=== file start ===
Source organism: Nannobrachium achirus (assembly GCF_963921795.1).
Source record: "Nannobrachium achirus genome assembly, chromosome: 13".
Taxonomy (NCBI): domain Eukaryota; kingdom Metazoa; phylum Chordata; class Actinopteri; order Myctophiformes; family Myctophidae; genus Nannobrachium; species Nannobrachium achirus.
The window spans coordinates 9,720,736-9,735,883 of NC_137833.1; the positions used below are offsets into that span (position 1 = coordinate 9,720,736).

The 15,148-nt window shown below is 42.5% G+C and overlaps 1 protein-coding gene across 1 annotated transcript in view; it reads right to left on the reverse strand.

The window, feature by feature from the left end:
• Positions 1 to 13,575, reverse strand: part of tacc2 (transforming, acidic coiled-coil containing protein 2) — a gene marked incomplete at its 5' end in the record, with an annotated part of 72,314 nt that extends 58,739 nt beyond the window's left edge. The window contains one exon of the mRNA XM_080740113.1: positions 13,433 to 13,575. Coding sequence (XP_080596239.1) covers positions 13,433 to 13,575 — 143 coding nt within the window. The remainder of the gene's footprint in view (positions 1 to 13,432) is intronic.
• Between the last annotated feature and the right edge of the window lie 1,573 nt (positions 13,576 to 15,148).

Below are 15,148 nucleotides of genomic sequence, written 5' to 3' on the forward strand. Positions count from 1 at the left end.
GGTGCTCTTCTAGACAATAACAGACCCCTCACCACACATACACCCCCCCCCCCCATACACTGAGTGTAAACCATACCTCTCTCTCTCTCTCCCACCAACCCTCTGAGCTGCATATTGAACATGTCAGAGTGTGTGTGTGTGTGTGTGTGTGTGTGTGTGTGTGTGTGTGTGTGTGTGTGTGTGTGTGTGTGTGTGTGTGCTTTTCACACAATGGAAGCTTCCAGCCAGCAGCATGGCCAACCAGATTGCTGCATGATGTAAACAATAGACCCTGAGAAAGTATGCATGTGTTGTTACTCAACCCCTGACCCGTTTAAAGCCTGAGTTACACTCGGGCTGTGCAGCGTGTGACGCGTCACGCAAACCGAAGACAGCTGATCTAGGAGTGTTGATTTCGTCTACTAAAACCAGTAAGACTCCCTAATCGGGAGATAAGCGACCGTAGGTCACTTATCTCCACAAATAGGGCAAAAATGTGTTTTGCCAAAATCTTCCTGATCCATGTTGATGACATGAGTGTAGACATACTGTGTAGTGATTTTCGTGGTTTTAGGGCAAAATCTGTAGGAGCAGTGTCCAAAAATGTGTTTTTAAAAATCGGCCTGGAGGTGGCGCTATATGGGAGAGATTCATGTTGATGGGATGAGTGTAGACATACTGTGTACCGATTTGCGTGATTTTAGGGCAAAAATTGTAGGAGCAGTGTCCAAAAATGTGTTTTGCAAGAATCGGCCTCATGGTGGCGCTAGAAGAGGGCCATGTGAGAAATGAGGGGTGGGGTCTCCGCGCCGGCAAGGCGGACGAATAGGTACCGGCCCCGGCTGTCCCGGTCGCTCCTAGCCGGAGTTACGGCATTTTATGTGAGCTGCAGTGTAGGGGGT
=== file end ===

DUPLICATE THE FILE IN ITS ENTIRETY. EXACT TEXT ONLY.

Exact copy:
Source organism: Nannobrachium achirus (assembly GCF_963921795.1).
Source record: "Nannobrachium achirus genome assembly, chromosome: 13".
Taxonomy (NCBI): domain Eukaryota; kingdom Metazoa; phylum Chordata; class Actinopteri; order Myctophiformes; family Myctophidae; genus Nannobrachium; species Nannobrachium achirus.
The window spans coordinates 9,720,736-9,735,883 of NC_137833.1; the positions used below are offsets into that span (position 1 = coordinate 9,720,736).

The 15,148-nt window shown below is 42.5% G+C and overlaps 1 protein-coding gene across 1 annotated transcript in view; it reads right to left on the reverse strand.

The window, feature by feature from the left end:
• Positions 1 to 13,575, reverse strand: part of tacc2 (transforming, acidic coiled-coil containing protein 2) — a gene marked incomplete at its 5' end in the record, with an annotated part of 72,314 nt that extends 58,739 nt beyond the window's left edge. The window contains one exon of the mRNA XM_080740113.1: positions 13,433 to 13,575. Coding sequence (XP_080596239.1) covers positions 13,433 to 13,575 — 143 coding nt within the window. The remainder of the gene's footprint in view (positions 1 to 13,432) is intronic.
• Between the last annotated feature and the right edge of the window lie 1,573 nt (positions 13,576 to 15,148).

Below are 15,148 nucleotides of genomic sequence, written 5' to 3' on the forward strand. Positions count from 1 at the left end.
GGTGCTCTTCTAGACAATAACAGACCCCTCACCACACATACACCCCCCCCCCCCATACACTGAGTGTAAACCATACCTCTCTCTCTCTCTCCCACCAACCCTCTGAGCTGCATATTGAACATGTCAGAGTGTGTGTGTGTGTGTGTGTGTGTGTGTGTGTGTGTGTGTGTGTGTGTGTGTGTGTGTGTGTGTGTGTGTGCTTTTCACACAATGGAAGCTTCCAGCCAGCAGCATGGCCAACCAGATTGCTGCATGATGTAAACAATAGACCCTGAGAAAGTATGCATGTGTTGTTACTCAACCCCTGACCCGTTTAAAGCCTGAGTTACACTCGGGCTGTGCAGCGTGTGACGCGTCACGCAAACCGAAGACAGCTGATCTAGGAGTGTTGATTTCGTCTACTAAAACCAGTAAGACTCCCTAATCGGGAGATAAGCGACCGTAGGTCACTTATCTCCACAAATAGGGCAAAAATGTGTTTTGCCAAAATCTTCCTGATCCATGTTGATGACATGAGTGTAGACATACTGTGTAGTGATTTTCGTGGTTTTAGGGCAAAATCTGTAGGAGCAGTGTCCAAAAATGTGTTTTTAAAAATCGGCCTGGAGGTGGCGCTATATGGGAGAGATTCATGTTGATGGGATGAGTGTAGACATACTGTGTACCGATTTGCGTGATTTTAGGGCAAAAATTGTAGGAGCAGTGTCCAAAAATGTGTTTTGCAAGAATCGGCCTCATGGTGGCGCTAGAAGAGGGCCATGTGAGAAATGAGGGGTGGGGTCTCCGCGCCGGCAAGGCGGACGAATAGGTACCGGCCCCGGCTGTCCCGGTCGCTCCTAGCCGGAGTTACGGCATTTTATGTGAGCTGCAGTGTAGGGGGT